Gov. Jan Brewer releases $9.3B budget planPosted: Updated:
PHOENIX (AP) -- Arizona Gov. Jan Brewer on Friday released a $9.3 billion spending plan for the coming budget year that includes nearly $74 million to set up a new Child Protective Services department and hire more than 200 new child welfare workers.
The plan is a modest 5 percent boost from the current year and depends on using part of a nearly $900 million surplus socked away in recent years that will be used up in three years.
Other key items include $40 million for a new education funding plan rewarding schools that show test score improvements, money to accelerate the evening out of funding between the state's three universities and and $9.2 million for a new veteran's home in Yuma.
The plan covers what Brewer wants the Legislature to approve for the budget year beginning on July. 1. The governor's plan serves as a roadmap for lawmakers who must pass the budget.
Brewer wants CPS moved into a new stand-alone state agency. She also wants $15 million this budget year to begin hiring workers and handle costs of a rising caseload.
A key member of the Republican-controlled Legislature said the plan appeared to focus on top priorities while not breaking the bank.
"The areas that she is advocating for I think a lot of people in the Legislature are advocating for, said Sen. Don Shooter, R-Yuma. "So I think we'll be able to work together on most of these areas. It's just a matter of resolving the final amount, which is typical."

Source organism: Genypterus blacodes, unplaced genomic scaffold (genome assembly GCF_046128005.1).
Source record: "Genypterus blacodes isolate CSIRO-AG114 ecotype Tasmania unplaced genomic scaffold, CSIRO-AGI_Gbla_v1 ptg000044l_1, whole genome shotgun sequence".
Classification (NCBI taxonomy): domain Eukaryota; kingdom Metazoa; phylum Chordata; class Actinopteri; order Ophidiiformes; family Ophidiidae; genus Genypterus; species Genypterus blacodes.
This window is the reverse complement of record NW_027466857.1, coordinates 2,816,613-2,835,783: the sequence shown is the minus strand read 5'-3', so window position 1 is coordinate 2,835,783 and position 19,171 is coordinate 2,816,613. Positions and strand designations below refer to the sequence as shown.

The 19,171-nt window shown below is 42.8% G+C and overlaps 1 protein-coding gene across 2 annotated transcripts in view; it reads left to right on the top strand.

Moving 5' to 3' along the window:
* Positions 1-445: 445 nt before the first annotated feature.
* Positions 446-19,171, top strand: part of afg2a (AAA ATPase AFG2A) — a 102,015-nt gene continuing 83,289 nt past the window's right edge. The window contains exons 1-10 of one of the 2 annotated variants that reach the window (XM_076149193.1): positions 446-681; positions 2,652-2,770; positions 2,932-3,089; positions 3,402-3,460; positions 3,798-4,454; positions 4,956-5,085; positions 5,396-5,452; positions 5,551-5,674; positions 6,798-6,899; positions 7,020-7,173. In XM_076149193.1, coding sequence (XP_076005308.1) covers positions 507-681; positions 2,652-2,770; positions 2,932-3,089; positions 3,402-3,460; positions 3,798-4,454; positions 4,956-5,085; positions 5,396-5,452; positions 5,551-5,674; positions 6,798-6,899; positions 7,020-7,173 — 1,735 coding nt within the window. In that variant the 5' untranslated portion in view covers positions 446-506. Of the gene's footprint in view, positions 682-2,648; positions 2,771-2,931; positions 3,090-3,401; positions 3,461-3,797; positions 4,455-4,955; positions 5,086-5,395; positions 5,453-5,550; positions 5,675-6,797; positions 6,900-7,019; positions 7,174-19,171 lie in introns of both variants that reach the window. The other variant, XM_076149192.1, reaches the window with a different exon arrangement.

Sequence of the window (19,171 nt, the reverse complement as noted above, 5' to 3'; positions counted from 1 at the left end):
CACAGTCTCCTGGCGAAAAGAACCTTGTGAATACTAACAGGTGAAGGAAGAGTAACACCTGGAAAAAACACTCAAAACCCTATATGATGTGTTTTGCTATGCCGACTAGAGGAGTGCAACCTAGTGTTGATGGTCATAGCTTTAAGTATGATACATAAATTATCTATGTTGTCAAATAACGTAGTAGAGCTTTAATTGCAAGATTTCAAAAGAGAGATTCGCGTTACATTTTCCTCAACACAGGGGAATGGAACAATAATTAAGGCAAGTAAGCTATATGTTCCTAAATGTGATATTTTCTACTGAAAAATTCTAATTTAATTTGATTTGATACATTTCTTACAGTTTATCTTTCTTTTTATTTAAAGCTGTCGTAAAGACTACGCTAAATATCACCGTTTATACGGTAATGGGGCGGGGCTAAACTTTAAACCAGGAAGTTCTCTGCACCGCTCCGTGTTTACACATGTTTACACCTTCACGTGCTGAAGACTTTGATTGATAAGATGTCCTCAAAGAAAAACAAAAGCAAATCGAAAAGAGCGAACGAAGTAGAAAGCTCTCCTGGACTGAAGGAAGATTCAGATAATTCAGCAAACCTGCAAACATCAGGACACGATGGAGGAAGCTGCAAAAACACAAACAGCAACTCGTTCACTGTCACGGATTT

The money for the governor's new cabinet-level Division of Child Safety and Family Services that will replace CPS includes $25 million in transition costs, 68 new investigators for its law enforcement investigations unit, and an additional 120 staffers. The budget also calls for a down payment on a new computer system to replace an antiquated system.
Democrats also were generally pleased, with the usual caveats.
"It's a good start, but we want to see some improvement in some areas," said Rep. Ruben Gallego, the House assistant minority leader. "We're happy obviously that we're starting to address the CPS problem. We have some concerns that we may not be able to hire as many caseworkers as we need to come up to the national standards, and also there's a lack of investment on the preventive side of CPS."
Democrats also weren't happy that Brewer's school performance plan didn't include money for teacher training, and that the budget didn't restore any of the money that was cut from education during the Great Recession.
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